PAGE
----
Quality of Life for Lyme Disease patients in the Netherlands can be grim

Three trials sponsored by the National Institutes of Health (NIH) in the USA have demonstrated the poor Quality of Life (QOL) for patients diagnosed with Lyme disease. [1,2] A recently published clinical trial in the Netherlands entitled "Persistent Lyme Empiric Antibiotic Study Europe (PLEASE)" found the Quality of Life for Lyme disease patients in the Netherlands was equally as poor.

 

by Daniel J. Cameron, MD MPH

Participants in the PLEASE trial were scored using an SF-36 physical component of Health (PCS) scale. Their PCS scores of 31 to 32 were worse than those of a diabetic and cancer patient. [3] These patients’ PCS scores have been 42 and 41, respectively. While PCS scores have been reported to be 50 for the general population. [4]

Furthermore, the Quality of Life for Lyme disease patients in the Netherlands trial remained poor whether they were prescribed a 2-week or 14-week course of antibiotics. Their PCS scores rose by only three points to 34 and 35, [3] leaving their QOL worse than for diabetic or cancer patients or the general population. [4]

The author of a companion editorial tried to dismiss the significance of such poor outcomes. “These patients may, however, take small comfort in a recent study of longer-term outcomes after culture confirmed Lyme disease that showed that mental and physical health scores had returned to baseline scores similar to those of the age adjusted U.S. population,” concluded Melia from Johns Hopkins University School of Medicine. [5]

However, the study described by Melia does not necessarily offer such great comfort to patients upon closer inspection. In the longer-term outcome study, 11% of participants suffered from Post-Treatment Lyme disease Syndrome (PTLDS) 11 to 20 years after treatment. [7]

PTLDS is described as “persistent symptoms, defined by either fatigue, musculoskeletal pain in at least three areas of the body, and/or cognitive complaints of difficulty finding words, focusing, concentrating or memory impairment and functional impairment on a Short Form (36) Health Survey (SF-36).” [7]

Nor can Lyme disease patients take comfort when reviewing the findings of another long-term outcome study conducted at Johns Hopkins University School of Medicine. Investigators reported that 11 (14.47%) of their patients suffered from PTLDS at either the 6- or 12-month follow-up visit, despite receiving a one-time, 3-week course of doxycycline. An additional 29 (38.16%) remained symptomatic. Only 36 (47.37%) of the Johns Hopkins patients returned to their usual health at six and twelve months. [7]

The study investigators did not call for better outcomes. [3,5,8] They could have encouraged doctors to avoid treatment delays, which average 1.9 years. [3]

In addition, the investigators could also have recommended patient evaluations for co-infections (e.g., Babesia) that would require alternative treatment. [9]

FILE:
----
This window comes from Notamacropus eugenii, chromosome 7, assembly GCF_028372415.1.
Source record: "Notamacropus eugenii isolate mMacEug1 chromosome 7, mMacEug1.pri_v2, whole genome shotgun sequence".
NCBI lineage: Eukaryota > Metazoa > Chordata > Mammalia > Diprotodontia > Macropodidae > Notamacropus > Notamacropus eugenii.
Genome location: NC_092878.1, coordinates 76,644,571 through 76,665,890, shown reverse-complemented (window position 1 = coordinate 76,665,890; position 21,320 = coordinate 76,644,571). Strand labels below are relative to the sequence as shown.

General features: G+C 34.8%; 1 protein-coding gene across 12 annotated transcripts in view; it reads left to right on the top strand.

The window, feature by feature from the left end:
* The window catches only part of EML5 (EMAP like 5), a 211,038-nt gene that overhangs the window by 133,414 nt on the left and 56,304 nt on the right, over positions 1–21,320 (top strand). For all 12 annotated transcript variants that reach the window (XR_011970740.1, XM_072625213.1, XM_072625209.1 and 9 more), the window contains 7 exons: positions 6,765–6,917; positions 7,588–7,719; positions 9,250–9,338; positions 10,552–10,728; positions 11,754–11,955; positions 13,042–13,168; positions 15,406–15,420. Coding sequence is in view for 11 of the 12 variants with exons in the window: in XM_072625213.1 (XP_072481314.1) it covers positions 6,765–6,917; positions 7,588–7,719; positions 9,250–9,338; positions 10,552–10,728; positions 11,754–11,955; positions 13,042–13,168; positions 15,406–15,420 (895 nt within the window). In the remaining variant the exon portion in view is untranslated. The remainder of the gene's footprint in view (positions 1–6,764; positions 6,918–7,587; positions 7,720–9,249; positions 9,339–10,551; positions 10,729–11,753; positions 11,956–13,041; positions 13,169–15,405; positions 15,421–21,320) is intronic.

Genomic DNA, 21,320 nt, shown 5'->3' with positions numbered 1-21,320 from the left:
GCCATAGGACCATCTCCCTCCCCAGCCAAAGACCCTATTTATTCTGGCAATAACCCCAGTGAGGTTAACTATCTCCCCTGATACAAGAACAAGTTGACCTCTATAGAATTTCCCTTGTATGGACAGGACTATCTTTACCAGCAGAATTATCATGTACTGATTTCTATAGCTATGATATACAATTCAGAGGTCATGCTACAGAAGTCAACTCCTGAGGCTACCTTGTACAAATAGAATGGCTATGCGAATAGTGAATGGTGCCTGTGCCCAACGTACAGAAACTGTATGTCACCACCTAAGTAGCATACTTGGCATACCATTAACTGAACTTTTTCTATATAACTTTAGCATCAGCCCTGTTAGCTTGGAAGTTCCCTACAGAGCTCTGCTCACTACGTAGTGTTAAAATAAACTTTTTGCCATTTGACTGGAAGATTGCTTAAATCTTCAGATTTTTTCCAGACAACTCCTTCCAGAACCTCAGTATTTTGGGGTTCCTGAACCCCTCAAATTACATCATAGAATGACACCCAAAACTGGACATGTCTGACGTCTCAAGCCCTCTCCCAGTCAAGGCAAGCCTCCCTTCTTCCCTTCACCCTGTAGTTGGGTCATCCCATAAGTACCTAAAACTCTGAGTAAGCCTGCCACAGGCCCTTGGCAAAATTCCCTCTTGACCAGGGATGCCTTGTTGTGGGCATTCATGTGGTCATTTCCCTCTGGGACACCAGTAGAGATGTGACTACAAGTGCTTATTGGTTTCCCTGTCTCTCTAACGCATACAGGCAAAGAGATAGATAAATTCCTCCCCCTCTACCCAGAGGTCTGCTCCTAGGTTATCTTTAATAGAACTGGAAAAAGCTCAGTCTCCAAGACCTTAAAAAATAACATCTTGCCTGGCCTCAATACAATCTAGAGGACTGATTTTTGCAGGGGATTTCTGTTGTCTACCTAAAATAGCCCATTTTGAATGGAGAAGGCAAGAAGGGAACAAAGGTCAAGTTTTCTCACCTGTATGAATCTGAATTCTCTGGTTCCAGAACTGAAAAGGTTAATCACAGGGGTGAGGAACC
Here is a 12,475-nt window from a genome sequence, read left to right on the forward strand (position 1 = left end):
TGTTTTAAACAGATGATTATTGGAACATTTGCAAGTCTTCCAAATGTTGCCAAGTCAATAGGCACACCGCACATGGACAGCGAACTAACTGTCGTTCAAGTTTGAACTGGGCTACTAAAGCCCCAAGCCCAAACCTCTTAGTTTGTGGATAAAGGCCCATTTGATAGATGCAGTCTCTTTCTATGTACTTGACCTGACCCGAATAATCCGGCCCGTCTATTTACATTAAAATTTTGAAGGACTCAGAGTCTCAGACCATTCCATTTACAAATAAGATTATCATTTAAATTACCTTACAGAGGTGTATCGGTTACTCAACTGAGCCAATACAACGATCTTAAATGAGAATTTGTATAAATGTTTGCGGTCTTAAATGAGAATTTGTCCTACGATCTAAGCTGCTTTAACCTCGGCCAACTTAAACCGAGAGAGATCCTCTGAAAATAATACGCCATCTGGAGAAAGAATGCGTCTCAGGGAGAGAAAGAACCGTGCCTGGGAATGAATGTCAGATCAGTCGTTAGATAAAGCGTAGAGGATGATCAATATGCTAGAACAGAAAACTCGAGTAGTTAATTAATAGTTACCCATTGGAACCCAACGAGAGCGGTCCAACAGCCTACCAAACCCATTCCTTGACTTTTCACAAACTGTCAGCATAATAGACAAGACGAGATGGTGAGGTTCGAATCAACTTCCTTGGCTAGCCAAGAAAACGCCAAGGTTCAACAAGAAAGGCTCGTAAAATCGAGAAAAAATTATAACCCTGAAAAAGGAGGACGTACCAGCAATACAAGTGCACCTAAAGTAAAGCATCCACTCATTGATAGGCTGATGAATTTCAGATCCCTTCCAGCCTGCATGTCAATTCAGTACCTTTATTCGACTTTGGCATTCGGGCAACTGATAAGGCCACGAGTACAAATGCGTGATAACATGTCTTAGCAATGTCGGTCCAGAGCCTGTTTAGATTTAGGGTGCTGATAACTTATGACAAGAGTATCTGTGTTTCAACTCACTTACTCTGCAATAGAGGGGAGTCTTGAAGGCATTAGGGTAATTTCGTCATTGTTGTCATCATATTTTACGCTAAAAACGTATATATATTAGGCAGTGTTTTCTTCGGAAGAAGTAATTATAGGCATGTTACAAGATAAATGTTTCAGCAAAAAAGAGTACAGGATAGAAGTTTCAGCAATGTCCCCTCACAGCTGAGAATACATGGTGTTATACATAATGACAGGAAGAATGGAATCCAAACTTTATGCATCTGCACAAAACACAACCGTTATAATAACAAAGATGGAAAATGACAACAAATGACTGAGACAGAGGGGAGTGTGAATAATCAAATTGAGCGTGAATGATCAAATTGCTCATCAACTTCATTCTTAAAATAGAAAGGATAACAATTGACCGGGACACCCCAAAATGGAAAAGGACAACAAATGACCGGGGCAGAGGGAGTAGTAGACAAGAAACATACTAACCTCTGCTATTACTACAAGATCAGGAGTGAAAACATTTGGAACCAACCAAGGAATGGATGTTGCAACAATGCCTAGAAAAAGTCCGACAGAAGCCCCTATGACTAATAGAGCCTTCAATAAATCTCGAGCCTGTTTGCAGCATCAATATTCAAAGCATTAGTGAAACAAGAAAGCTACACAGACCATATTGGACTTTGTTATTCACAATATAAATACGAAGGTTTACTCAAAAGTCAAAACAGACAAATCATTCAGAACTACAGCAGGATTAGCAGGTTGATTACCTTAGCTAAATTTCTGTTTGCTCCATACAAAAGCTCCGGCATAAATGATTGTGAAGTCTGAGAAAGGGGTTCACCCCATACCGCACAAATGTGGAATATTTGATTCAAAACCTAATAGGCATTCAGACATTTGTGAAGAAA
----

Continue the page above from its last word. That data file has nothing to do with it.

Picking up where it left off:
Finally, investigators could have advised alternative treatment regimens rather than a two-week course of intravenous (IV) Ceftriaxone followed by a 12-week oral course of Doxycycline, Clarithromycin plus Hydroxychloroquine, or placebo.

For example, the PLEASE investigators could have prescribed 4 weeks of IV Ceftriaxone instead of two [10,11], given that 4 weeks of IV Ceftriaxone has already been shown to be more effective for chronic manifestations of Lyme disease. Four weeks of IV Ceftriaxone was more effective than placebo in one of the Krupp NIH-sponsored clinical trials. [12] Ten weeks of IV Ceftriaxone was more effective than placebo for fatigue but not for cognitive function in the Fallon NIH-sponsored clinical trial. [2]

To learn more about the Netherlands clinical trial results, watch the All Things Lyme video blog, Netherlands Trial Does Not Support Short-term Therapy for Lyme disease.

 

References:

  1. Klempner MS. Controlled trials of antibiotic treatment in patients with post-treatment chronic Lyme disease. Vector Borne Zoonotic Dis. 2002;2(4):255-263.
  2. Fallon BA, Keilp JG, Corbera KM, et al. A randomized, placebo-controlled trial of repeated IV antibiotic therapy for Lyme encephalopathy. Neurology. 2008;70(13):992-1003.
  3. Berende A, ter Hofstede HJ, Vos FJ, et al. Randomized Trial of Longer-Term Therapy for Symptoms Attributed to Lyme Disease. N Engl J Med. 2016;374(13):1209-1220.
  4. Cameron D. Severity of Lyme disease with persistent symptoms. Insights from a double-blind placebo-controlled clinical trial. Minerva Med. 2008;99(5):489-496.
  5. Melia MT, Lantos PM, Auwaerter PG. Lyme Disease: Authentic Imitator or Wishful Imitation? JAMA neurology. 2014.
  6. Weitzner E, Visintainer P, Wormser GP. Comparison of males versus females with culture-confirmed early Lyme disease at presentation and at 11-20 years after diagnosis. Diagn Microbiol Infect Dis. 2016.
  7. Aucott JN, Soloski MJ, Rebman AW, et al. CCL19 as a Chemokine Risk Factor for Post-Treatment Lyme Disease Syndrome: A Prospective Clinical Cohort Study. Clin Vaccine Immunol. 2016.
  8. Wormser GP. Longer-Term Therapy for Symptoms Attributed to Lyme Disease. N Engl J Med. 2016;375(10):997.
  9. Diuk-Wasser MA, Vannier E, Krause PJ. Coinfection by Ixodes Tick-Borne Pathogens: Ecological, Epidemiological, and Clinical Consequences. Trends Parasitol. 2015.
  10. Logigian EL, Kaplan RF, Steere AC. Chronic neurologic manifestations of Lyme disease. N Engl J Med. 1990;323(21):1438-1444.
  11. Logigian EL, Kaplan RF, Steere AC. Successful treatment of Lyme encephalopathy with intravenous ceftriaxone. J Infect Dis. 1999;180(2):377-383.
  12. Krupp LB, Hyman LG, Grimson R, et al. Study and treatment of post Lyme disease (STOP-LD): a randomized double masked clinical trial. Neurology. 2003;60(12):1923-1930.


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